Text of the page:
What is an intifada?

The leader of Hamas called Thursday for a third "intifada," a day after President Trump said the United States would recognize Jerusalem as Israel's capital and begin moving its embassy to the city.

Israeli authorities welcomed the announcement, but Palestinians and other world leaders say the move would spark violence and unhinge prospects for a Middle East peace accord. 

Israel regards Jerusalem as its capital, but the international community says the city's status should be determined through peace talks. Palestinians seek East Jerusalem as the capital of a future, independent state. 

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What is an intifada?

The Arabic word intifada means "shake", "shaking" or "shake off." In this case, intifada refers to an uprising against Israel.

The first intifada began in 1987 after Israeli troops killed four Palestinians at a checkpoint in Gaza and an Israeli soldier opened fire on protesting Palestinians, killing a 17-year-old. Images of Palestinian youths throwing rocks and stones at Israeli soldiers were published worldwide. Israeli troops responded with deadly force. The Oslo Accords between the Israeli government and the Palestine Liberation Organization, the setting up of the Palestinian Authority and Israeli withdrawals from the West Bank brought an end to that intifada in 1993.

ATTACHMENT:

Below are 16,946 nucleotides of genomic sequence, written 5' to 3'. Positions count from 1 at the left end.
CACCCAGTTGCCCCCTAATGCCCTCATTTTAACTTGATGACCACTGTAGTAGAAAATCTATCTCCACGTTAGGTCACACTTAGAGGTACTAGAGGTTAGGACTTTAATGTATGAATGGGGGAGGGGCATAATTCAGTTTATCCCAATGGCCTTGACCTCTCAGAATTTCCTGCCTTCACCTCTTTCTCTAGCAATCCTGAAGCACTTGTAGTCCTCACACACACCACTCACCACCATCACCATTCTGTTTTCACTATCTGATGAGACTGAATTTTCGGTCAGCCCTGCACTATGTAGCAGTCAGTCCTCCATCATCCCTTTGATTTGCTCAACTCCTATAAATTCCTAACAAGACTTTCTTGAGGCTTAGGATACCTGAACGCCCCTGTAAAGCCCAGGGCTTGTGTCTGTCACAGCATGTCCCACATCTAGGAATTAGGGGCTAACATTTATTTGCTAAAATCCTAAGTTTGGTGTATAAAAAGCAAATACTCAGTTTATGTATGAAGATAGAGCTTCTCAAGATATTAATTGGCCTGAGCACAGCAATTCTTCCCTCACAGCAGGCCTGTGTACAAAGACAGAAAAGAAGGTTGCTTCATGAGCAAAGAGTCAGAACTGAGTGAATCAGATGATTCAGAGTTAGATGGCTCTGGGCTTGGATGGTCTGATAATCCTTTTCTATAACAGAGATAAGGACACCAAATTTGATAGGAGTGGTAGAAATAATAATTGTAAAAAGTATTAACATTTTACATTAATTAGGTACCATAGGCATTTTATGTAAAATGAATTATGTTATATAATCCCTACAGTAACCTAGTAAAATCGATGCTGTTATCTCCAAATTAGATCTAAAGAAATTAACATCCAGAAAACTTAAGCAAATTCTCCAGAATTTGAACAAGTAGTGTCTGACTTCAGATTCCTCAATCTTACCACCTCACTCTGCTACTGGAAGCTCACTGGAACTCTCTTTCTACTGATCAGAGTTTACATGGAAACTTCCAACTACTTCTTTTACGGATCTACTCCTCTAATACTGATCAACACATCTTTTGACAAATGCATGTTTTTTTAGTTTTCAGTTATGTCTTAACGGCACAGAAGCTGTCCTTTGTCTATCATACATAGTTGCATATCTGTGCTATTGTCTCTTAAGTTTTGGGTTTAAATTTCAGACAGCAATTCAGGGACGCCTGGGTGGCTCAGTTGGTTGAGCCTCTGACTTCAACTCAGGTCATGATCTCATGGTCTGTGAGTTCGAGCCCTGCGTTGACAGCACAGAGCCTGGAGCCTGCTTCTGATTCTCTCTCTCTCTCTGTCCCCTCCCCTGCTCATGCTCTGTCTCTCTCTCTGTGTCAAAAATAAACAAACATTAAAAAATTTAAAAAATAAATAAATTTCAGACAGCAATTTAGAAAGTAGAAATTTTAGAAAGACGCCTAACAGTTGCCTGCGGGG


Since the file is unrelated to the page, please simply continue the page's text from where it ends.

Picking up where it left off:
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The second intifada began in September 2000 after Ariel Sharon, who went on to serve as Israel’s prime minister from 2001-2006, visited the disputed holy site in Jerusalem known as the Temple Mount to Jews and the Noble Sanctuary (Haram al-Sharif) to Muslims. Palestinians feared Israel was preparing to retake the site, which is home to the Al Aqsa mosque. Two days after Sharon’s visit, Muhammad Durrah, 12, was killed in a firefight between Israeli troops and Palestinians on the Gaza strip, stoking more Palestinian anger. This Hamas-led intifada was characterized by deadly violence, including shootings and suicide bombings. It ended months after the death of Palestinian Authority chairman Yasser Arafat in November 2004.

What could a third intifada mean for the troubled region?

"We want the uprising to last and continue to let Trump and the occupation regret this decision," said Hamas leader Ismail Haniya at a news conference in the Gaza Strip Thursday.

However some believe a third intifada will not occur.

Muhammad Shehada, an activist from the Gaza Strip, wrote in the Israeli newspaper Haaretz that the likelihood of another mass uprising was at an “all-time low” because it is not in the interests of the Palestinian Authority or Hamas.

Contributing: Oren Dorell and Kim Hjelmgaard